Most experts agree that breastfeeding is the best way to go when it comes to giving your baby the nutrition she needs during those all-important formative years. Breast milk contains over 100 ingredients including antibodies that protect babies from illness and strengthen their immune systems. Plus, your breast milk is specially formulated for your baby and its composition changes as your baby grows.

Sometimes, however, breastfeeding is not an option or a mother may choose to switch from breastfeeding to bottle feeding. A study published in Pediatrics in 2008 showed that “Breast milk alone did not satisfy my baby” was the most frequently cited reason by mothers who decided to stop breastfeeding their babies. Early on, many women have problems with sore, cracked nipples or clogged ducts and infections of the breast tissue (mastitis), which can make breastfeeding an unpleasant or even painful experience. Some babies have trouble latching on in order to feed properly and this can be frustrating to the mother.

Whether it is a medical issue or a lifestyle choice that motivates the decision to bottle feed, Well Being wants you to know the basics of what you’ll need to do it correctly to make sure your baby is getting all the nutrition she requires.

INGREDIENTS

Although they cannot imitate breast milk exactly, commercially manufactured infant formulas contain many of the vitamins and nutrients a baby would get from breast milk as well as others only available in supplements. Infant formulas come in powdered, concentrated and ready-mixed versions and are either cow-milk-based, soy-based or specially formulated for specific conditions. An iron-fortified formula is recommended for babies younger than one year.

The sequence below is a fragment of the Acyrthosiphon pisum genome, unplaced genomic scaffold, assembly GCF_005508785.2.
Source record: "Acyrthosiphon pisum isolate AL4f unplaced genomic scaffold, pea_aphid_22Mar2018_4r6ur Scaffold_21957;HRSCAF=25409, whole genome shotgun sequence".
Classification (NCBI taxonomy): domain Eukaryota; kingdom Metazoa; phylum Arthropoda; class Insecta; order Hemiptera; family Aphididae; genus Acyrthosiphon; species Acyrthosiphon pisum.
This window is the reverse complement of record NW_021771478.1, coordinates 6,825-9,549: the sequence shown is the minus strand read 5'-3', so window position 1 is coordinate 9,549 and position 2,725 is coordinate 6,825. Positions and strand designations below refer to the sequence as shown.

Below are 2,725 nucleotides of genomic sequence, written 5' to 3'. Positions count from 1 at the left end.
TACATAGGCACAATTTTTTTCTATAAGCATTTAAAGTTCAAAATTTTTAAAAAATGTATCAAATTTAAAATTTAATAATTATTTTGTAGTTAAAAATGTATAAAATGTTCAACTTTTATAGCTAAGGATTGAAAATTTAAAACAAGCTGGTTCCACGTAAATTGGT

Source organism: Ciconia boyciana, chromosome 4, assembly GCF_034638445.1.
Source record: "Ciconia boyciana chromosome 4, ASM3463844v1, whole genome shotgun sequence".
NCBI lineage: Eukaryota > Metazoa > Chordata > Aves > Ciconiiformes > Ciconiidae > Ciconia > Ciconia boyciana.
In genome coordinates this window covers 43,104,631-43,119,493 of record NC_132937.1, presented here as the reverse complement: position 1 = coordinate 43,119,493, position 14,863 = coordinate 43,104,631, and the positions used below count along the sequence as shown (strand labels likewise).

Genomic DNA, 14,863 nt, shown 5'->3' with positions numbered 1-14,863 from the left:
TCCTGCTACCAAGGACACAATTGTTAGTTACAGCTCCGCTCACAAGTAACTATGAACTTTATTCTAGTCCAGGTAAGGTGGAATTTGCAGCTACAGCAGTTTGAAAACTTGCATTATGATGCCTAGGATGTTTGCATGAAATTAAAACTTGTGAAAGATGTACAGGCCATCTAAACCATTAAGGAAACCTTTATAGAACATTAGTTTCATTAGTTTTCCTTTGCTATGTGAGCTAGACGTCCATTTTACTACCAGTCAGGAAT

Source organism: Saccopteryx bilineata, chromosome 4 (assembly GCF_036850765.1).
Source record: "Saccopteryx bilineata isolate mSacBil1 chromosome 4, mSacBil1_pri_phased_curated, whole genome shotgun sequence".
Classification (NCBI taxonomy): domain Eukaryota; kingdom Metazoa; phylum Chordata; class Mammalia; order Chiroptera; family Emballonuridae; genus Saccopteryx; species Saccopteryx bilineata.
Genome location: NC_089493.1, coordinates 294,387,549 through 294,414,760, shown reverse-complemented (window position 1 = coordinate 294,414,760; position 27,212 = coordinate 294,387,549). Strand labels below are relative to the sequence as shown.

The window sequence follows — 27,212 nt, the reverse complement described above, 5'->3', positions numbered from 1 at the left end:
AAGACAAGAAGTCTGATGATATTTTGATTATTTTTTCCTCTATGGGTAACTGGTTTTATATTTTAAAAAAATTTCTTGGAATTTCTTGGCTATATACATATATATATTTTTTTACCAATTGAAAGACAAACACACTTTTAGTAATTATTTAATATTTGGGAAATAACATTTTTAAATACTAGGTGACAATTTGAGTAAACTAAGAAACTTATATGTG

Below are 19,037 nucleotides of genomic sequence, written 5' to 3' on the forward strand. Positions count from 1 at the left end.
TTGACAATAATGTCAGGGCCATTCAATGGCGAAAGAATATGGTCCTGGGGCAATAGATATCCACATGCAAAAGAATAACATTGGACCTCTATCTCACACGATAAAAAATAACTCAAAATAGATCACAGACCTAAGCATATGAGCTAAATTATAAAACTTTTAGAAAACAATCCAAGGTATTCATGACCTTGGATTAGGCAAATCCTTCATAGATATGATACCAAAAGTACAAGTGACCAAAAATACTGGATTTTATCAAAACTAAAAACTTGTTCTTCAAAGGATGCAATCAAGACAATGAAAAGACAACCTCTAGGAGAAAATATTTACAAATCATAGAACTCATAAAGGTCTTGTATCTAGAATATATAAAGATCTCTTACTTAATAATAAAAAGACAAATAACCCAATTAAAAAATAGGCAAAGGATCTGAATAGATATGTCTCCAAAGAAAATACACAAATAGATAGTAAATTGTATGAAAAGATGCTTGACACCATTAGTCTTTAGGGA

Both the Food and Drug Administration (FDA) and Health Canada advise against attempting to make your own baby formula at home since it is difficult to make a homemade formula nutritionally complete.

HOW OFTEN AND HOW MUCH

Formula-fed babies generally have to eat less often than breast-fed babies. This is because formula is slower to digest than breast milk. (More complicated digestion is also the reason that formula-fed babies have smellier bowel movements.)

On average, your baby should consume between 150 and 200ml of formula per kilogram of body weight each day (between 2.5 and 2.5 oz per pound).

As your baby grows, feeding habits and amounts will change.

CHOOSING BOTTLES

When it comes to choosing the right bottle for your new little one, the choices can be staggering.

The first decision to make is glass or plastic. Glass is regaining popularity lately due to concerns over harmful chemicals in plastic bottles. There is a risk of breakage with glass, but they are made quite sturdy and you can purchase wraps made of silicone or foam to cushion the glass from falls. Plastic bottles are cheaper, but may not last as long as glass. Always look for BPA-free plastic bottles.